Bird in the hand: How the murre has helped sustain outport fishermen for centuries
Whether they're called murres or turrs, hunting them is still a tradition in some parts of Newfoundland
Murres have been hunted by outport Newfoundlanders since the island's settlement by Europeans.
In early days, it was really a subsistence hunt, as the birds — mostly referred to locally as "turrs" — were a very important source of food for many people.
But the birds were also often sold to augment a fisherman's sparse income.
Two species of these birds frequent our bays during the winter: the thick-billed murres, which breed primarily in the Arctic, and the common murres, which breed primarily in Newfoundland and Labrador. Both are referred to as "turrs," but discriminating hunters will call common murres simply "murres."
Before Newfoundland joined Confederation in 1949, turrs could be shot on the island at any time of the year, but afterward, the bird was automatically covered under the Migratory Bird Convention Act, an international agreement involving Canada, the United States and several other countries, including all birds that migrate to and from and around these countries.
From 1949 until the 1960s, turrs were allowed to be hunted only by outport Newfoundlanders, and then only if those doing the hunting needed the birds for food. Even up to the 1980s Newfoundland and Labrador residents were permitted to shoot as many murres as they wanted each year, between Sept. 1 and March 31, without a licence. There was no kill limit, but according to the regulations at the time, they were still only permitted to be killed by residents of the province "for his or her own use but were not to be sold."
For decades turr hunting was pursued using the old reliable slow-moving wooden dory with the "make and break" engine, and mostly with single-shot shotguns. That changed in the 1970s and 1980s, with the growing popularity of pump-action and semi-automatic shotguns and the introduction of more mobile and much faster fibreglass ice-proof boats.
At the time, the hunting of the delicious birds was still unregulated. It became a very popular sport, with an estimated 625,000 to 1.2 million turrs killed a year. And, for some hunters, it was very much a commercial enterprise, with an estimated 30 per cent of the birds harvested being sold.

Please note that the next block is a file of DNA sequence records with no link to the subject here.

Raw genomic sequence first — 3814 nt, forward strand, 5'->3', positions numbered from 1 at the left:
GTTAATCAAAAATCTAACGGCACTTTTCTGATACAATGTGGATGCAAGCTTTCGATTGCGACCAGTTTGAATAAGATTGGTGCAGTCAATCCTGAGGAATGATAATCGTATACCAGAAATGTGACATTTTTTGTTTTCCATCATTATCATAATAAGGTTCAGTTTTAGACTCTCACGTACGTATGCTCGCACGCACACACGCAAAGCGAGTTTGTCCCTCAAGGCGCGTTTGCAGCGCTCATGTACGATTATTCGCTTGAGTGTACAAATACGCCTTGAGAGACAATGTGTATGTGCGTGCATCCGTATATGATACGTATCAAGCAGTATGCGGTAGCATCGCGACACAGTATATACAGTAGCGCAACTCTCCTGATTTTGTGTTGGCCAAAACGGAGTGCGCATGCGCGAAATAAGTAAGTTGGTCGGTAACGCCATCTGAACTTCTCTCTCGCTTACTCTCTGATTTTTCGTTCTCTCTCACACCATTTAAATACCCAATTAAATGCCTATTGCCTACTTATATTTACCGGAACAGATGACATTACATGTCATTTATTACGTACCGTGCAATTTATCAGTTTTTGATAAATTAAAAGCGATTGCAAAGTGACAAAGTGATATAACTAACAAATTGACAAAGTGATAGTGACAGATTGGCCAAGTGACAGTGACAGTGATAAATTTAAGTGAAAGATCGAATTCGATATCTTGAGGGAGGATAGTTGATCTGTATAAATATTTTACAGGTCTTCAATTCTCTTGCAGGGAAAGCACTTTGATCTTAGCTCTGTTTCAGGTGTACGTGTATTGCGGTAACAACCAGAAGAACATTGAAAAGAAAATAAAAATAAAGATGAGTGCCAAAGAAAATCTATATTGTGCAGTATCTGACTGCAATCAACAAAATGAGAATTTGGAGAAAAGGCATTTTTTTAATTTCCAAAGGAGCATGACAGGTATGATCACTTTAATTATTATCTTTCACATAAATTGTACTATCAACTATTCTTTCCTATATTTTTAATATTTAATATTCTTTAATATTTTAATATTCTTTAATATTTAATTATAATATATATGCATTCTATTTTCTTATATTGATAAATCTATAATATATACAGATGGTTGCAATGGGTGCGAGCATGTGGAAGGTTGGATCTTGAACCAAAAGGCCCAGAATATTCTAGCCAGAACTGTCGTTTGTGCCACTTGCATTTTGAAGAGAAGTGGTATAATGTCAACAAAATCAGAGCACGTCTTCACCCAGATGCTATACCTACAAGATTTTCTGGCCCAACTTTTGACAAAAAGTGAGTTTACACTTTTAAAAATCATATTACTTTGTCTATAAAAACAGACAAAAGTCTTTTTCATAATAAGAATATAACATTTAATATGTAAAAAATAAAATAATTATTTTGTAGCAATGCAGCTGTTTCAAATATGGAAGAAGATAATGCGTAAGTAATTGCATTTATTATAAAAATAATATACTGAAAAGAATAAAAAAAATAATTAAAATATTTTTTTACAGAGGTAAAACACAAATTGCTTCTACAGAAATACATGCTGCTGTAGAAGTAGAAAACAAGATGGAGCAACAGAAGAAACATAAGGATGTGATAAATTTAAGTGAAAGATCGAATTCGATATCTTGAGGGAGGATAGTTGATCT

According to Bruce Turner, a retired manager of the Canadian Wildlife Service in Newfoundland and Labrador, important regulation changes were made in the early 1990s, setting bag limits and shortening turr hunting season.
"The present March 10 closing date of the hunting season reduced the kill numbers significantly, especially in the Cape Freels to Southern Shore area of the province," he told me a few years ago.
Turner said turr harvest numbers declined sharply in the 1990s, averaging about 200,000 birds per year. In recent years the bird surveys concluded that the number of turrs killed has declined even more, from 118,000 in 2008 to 72,000 in 2018, the last yearly data available.
And while Turner said he believes the actual harvest is higher than the survey estimates, the Canadian Wildlife Service feels harvest levels in recent years are well within sustainable limits.
Leslie M. Tuck (1911-1979) was a Dominion Wildlife officer at the time of Confederation. He was subsequently appointed as the first Canadian Wildlife Service biologist and over the years became internationally acclaimed as an authority on murres.
Bill Montevecchi, a university research professor who himself has studied the murres and other seabirds of our coasts, described Les Tuck as "the pioneering catalyst who grounded marine ornithology" in Newfoundland.
"He was a champion for many things, including establishing our seabird ecological reserves," he said.
Throughout the 1950s, Tuck devoted part of his summers to studying the reproductive biology of murres and he visited every known colony on the Newfoundland and Labrador coasts. He also spent a lot of time in the Canadian Arctic furthering murre research, but his prime study area was the remote Funk Island, 60 kilometres northeast of Cape Freels off Newfoundland's northeast coast, where he made 10 research visits from 1951 to 1972.
His research culminated in the 1961 publication of The Murres: Their Distribution, Population and Biology, which met with immediate acclaim and was named the outstanding publication of the year in ecology and wildlife management by the Wildlife Society. Tuck's book is still a go-to reference today for CWS research biologists.
Sabina Wilhelm, a wildlife biologist with the Canadian Wildlife Service in St. John's, told me that systematic, comprehensive monitoring of seabird colonies in Newfoundland and Labrador did not begin until the 1970s.